Students dream of bright future as HSC gets underway
IT'S that time of year again, where destinies are forged; dreams are brought to fruition or perhaps even crushed with stress.
We are in the second week of the month-long Higher School Certificate and, like thousands of other Year 12 students across NSW, Tom Grant of Kingscliff is drowned in past papers and study notes.
He sits for mathematics today and mathematics extension 1 on Monday, with six others.
Chemistry is on Friday, while for others tomorrow will be exams including legal studies.
Tom follows a tough regime including 5am starts, in the hope of being accepted into physics at Griffith University where he dreams of attaining a Masters and PhD in Theoretical Physics.
"I'm not trying to make money from this (career path)," Tom said.
"I want to help in the development of our understanding in what happens in quantum states of matter and maybe astrophysics, although that's pretty boring."
Tom said the English exam sat last week and set on the theme of discovery was "really interesting" but some peers did not agree.
"A lot of them were disappointed in themselves and found it extremely hard. I always imagine them harder than they're actually going to be."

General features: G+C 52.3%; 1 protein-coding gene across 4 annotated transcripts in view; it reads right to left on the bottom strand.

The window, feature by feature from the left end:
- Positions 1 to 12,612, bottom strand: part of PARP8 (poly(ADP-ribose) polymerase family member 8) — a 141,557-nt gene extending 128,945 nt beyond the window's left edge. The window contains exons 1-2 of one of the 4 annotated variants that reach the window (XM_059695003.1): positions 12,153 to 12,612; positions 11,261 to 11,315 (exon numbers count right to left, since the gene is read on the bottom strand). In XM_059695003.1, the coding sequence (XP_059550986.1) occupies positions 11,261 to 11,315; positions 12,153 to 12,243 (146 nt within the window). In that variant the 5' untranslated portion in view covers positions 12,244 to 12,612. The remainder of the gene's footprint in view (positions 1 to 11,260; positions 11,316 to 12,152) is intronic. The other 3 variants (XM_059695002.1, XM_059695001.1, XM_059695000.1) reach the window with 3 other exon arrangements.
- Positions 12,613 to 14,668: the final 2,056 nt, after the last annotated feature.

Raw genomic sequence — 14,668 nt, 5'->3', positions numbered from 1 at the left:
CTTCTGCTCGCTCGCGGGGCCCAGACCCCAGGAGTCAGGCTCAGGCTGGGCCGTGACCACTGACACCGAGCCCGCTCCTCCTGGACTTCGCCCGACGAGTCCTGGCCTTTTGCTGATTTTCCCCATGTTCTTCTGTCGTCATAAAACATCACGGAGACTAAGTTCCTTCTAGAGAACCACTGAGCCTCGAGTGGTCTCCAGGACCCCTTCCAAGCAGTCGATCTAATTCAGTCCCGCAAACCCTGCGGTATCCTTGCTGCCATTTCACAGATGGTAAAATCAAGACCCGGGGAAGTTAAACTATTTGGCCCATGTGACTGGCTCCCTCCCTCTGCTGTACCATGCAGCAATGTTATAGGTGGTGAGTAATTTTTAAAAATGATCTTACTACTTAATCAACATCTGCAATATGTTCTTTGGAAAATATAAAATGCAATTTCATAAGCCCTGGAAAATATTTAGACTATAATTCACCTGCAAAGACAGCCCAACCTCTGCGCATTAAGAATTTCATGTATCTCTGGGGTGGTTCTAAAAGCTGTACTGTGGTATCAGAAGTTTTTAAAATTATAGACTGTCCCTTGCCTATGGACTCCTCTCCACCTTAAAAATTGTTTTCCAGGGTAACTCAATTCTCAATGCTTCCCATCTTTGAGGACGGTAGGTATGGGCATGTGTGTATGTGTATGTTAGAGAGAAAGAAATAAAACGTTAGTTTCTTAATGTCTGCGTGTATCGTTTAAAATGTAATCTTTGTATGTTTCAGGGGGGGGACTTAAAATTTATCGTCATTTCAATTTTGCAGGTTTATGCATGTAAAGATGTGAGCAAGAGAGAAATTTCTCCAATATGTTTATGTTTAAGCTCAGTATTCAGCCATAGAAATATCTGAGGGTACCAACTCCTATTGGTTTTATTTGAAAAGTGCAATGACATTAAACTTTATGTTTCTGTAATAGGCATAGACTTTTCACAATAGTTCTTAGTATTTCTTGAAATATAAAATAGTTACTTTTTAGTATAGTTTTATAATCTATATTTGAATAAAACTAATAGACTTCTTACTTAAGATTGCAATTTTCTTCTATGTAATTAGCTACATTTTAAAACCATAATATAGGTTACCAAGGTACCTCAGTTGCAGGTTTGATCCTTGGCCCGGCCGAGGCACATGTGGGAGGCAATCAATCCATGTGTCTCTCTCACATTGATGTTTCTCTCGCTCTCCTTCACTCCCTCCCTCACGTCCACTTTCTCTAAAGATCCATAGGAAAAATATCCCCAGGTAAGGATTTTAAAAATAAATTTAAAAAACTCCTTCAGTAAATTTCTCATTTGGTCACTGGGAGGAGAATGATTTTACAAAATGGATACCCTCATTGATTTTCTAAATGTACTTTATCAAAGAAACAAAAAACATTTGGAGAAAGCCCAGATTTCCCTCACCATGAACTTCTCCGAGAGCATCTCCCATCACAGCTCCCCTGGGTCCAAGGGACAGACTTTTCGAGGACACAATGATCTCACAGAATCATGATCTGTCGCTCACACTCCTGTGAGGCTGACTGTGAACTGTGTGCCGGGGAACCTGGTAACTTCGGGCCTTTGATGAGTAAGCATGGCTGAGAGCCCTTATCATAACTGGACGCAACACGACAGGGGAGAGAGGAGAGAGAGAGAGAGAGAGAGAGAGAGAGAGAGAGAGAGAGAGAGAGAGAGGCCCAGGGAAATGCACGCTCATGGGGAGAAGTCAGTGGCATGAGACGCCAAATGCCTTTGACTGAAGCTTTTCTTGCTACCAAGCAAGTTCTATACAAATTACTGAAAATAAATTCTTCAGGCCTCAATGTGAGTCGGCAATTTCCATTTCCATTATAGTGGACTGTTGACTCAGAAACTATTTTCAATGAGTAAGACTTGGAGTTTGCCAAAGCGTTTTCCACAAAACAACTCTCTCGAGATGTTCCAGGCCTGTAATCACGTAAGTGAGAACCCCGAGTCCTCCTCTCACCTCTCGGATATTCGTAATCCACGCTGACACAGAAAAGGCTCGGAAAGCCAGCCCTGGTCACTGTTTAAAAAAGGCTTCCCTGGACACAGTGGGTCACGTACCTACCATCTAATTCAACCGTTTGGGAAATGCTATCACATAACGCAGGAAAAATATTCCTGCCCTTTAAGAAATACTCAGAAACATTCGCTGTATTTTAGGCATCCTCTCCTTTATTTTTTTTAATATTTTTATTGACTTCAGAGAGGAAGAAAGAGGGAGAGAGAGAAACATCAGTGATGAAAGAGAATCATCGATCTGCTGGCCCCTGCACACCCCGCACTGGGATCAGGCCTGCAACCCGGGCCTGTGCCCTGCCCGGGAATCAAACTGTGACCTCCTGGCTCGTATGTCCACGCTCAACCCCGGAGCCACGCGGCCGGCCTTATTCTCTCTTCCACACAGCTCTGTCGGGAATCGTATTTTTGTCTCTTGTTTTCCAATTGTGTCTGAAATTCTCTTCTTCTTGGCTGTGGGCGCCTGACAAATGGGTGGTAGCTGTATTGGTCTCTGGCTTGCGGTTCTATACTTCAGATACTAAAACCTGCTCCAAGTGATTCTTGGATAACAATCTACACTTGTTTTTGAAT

Lindisfarne Anglican College director of English and History Neville Erskine said last week's English Advanced exam had surprised some students.
"Some of our English Advanced students expressed their surprise that the ... non-fiction question was quite specific in its reference to identity," he said.
"They believed, as this is the first year of this elective, they might have expected a more general approach.
"Indeed, some very keen students after the examination went to the English syllabus and searched for explicit reference to identity, with no satisfaction."
Mr Erksine said three of the school's year 12 students had also sat the English extension exam - a level above English Advanced - with the subject gaining in popularity.
"In our 2016 HSC cohort, we have seven students who will be doing the Extension 1 course and four students doing the Extension 2 course, among whom are some very talented writers," he said.
Meanwhile, the Board of Studies this week proposed its first extension science units, with three unit chemistry and three unit physics, to be introduced by 2017.